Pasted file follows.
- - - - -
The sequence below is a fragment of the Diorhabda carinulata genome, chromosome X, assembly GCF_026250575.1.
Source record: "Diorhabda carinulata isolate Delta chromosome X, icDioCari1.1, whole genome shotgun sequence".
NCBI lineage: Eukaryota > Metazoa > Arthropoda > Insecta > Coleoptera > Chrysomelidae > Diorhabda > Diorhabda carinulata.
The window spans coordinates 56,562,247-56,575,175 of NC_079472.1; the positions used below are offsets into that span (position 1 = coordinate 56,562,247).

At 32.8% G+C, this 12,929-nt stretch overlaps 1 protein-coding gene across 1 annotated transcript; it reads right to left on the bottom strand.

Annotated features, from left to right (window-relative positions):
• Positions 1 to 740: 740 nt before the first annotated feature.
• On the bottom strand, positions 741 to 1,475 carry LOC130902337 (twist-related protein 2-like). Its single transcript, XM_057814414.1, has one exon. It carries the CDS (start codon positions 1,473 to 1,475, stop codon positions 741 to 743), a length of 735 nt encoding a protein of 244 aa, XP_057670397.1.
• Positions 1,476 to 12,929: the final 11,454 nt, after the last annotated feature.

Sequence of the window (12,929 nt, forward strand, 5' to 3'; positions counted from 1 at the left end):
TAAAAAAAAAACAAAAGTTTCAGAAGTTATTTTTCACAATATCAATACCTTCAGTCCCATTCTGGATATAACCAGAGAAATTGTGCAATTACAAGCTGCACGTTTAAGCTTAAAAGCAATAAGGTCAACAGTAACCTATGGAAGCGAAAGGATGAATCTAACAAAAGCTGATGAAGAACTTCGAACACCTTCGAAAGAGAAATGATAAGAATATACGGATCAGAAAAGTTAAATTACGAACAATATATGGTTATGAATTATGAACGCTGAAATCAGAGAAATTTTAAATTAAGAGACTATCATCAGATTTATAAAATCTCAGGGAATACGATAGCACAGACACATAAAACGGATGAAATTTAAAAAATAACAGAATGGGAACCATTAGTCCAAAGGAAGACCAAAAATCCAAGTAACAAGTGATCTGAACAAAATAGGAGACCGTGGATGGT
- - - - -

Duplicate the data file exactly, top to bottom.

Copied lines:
The sequence below is a fragment of the Diorhabda carinulata genome, chromosome X, assembly GCF_026250575.1.
Source record: "Diorhabda carinulata isolate Delta chromosome X, icDioCari1.1, whole genome shotgun sequence".
NCBI lineage: Eukaryota > Metazoa > Arthropoda > Insecta > Coleoptera > Chrysomelidae > Diorhabda > Diorhabda carinulata.
The window spans coordinates 56,562,247-56,575,175 of NC_079472.1; the positions used below are offsets into that span (position 1 = coordinate 56,562,247).

At 32.8% G+C, this 12,929-nt stretch overlaps 1 protein-coding gene across 1 annotated transcript; it reads right to left on the bottom strand.

Annotated features, from left to right (window-relative positions):
• Positions 1 to 740: 740 nt before the first annotated feature.
• On the bottom strand, positions 741 to 1,475 carry LOC130902337 (twist-related protein 2-like). Its single transcript, XM_057814414.1, has one exon. It carries the CDS (start codon positions 1,473 to 1,475, stop codon positions 741 to 743), a length of 735 nt encoding a protein of 244 aa, XP_057670397.1.
• Positions 1,476 to 12,929: the final 11,454 nt, after the last annotated feature.

Sequence of the window (12,929 nt, forward strand, 5' to 3'; positions counted from 1 at the left end):
TAAAAAAAAAACAAAAGTTTCAGAAGTTATTTTTCACAATATCAATACCTTCAGTCCCATTCTGGATATAACCAGAGAAATTGTGCAATTACAAGCTGCACGTTTAAGCTTAAAAGCAATAAGGTCAACAGTAACCTATGGAAGCGAAAGGATGAATCTAACAAAAGCTGATGAAGAACTTCGAACACCTTCGAAAGAGAAATGATAAGAATATACGGATCAGAAAAGTTAAATTACGAACAATATATGGTTATGAATTATGAACGCTGAAATCAGAGAAATTTTAAATTAAGAGACTATCATCAGATTTATAAAATCTCAGGGAATACGATAGCACAGACACATAAAACGGATGAAATTTAAAAAATAACAGAATGGGAACCATTAGTCCAAAGGAAGACCAAAAATCCAAGTAACAAGTGATCTGAACAAAATAGGAGACCGTGGATGGT